They’re singing Sara Evans’ “Suds in the Bucket,” a Kellie highlight from her season, and Amelia is bringing her fiddle to the party. The concern is that she gets her confidence from her instrument, and there’s no telling if she can keep pace without it. 

Amelia holds her own on a fun collaboration, but it’s true that the fiddling stands out more than the vocals. Still, it’s a solid duet with some quality harmonies, and they work together rather than compete. They’re a good match and put on an entertaining show.

Harry commends Amelia for coming out fighting against a more experienced partner, and Keith loved it and congratulates her for stepping up her game. J-Lo calls it a great pairing that complemented Amelia’s strengths and helped her reach another level. 

It was a pleasant surprise, but will it be enough to help save her? Will we remember that after 11 more performances?

Kory Wheeler Hits the John

Elton John’s “Bennie and the Jets” was a moment during Haley’s season, and it was also Kory’s audition song. So they have high hopes as she aims to stay in that sweet loungy zone, while he seems annoyed at the sheer volume of “Bennie” mentions that she wants to throw into the mix.

Kory’s guitar is jarring when he starts playing because it’s so much louder than everything else around them, but otherwise, it’s another good match. The back-and-forth is great, though not so much when they sing in unison. Like the duet before them, they collaborate instead of battle, and we’re two for two.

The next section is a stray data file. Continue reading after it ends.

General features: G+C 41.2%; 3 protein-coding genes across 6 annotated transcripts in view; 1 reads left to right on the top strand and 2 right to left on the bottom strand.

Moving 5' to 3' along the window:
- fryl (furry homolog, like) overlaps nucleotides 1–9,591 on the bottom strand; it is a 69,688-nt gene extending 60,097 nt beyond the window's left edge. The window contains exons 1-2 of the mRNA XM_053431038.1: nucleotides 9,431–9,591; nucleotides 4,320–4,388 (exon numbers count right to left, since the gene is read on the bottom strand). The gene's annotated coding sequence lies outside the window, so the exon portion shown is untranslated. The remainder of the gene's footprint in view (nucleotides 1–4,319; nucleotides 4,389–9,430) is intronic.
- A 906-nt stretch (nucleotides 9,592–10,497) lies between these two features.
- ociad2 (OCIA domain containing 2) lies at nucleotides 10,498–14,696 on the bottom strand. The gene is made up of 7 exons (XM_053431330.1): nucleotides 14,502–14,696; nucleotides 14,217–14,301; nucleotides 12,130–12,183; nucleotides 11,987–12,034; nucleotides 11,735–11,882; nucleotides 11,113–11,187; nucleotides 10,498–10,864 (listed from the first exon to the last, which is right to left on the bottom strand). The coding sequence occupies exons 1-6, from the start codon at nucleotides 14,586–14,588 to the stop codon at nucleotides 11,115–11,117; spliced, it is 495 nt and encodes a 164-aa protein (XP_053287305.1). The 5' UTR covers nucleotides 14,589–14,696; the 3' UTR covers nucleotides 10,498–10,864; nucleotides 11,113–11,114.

Keith loves Haley’s flow and swagger, and it was a great song for the two of them to do together. J-Lo praises Haley and believes that Kory kept up. Harry has nothing negative to say, and he thinks Haley helped keep Kory grounded. 

Lee Jean is Going Home

Our teenage heartthrob-to-be is intimidated and flustered to meet one of his idols, and they’re singing Daughtry’s smash hit “Home.” Chris lauds the youngster’s voice but worries that his nerves will show through, so they do the Roger Rabbit to cut the tension.

Daughtry gets the first line, which presents a challenging opportunity to see how Lee stacks up when he joins the fray. And stack up he does not. He’s clearly out of his league and terrified, and he actually makes Chris Daughtry sound worse. Props to Daughtry, though, for dumbing it down so that Lee isn’t completely exposed. Lee just isn’t a rocker, and I guess three-for-three would’ve been too much to ask.

J-Lo somehow dubs it “amazing” and is “speechless,” while Harry uses words like “strong” and “captivating.” He also wondered how Lee would handle jumping in after Daughtry’s first line, but whereas I found it “terrible,” Harry somehow heard “controlled” and “passionate.” Jeez, guys, you’re making the decisions. You don’t have to convince us to vote yet.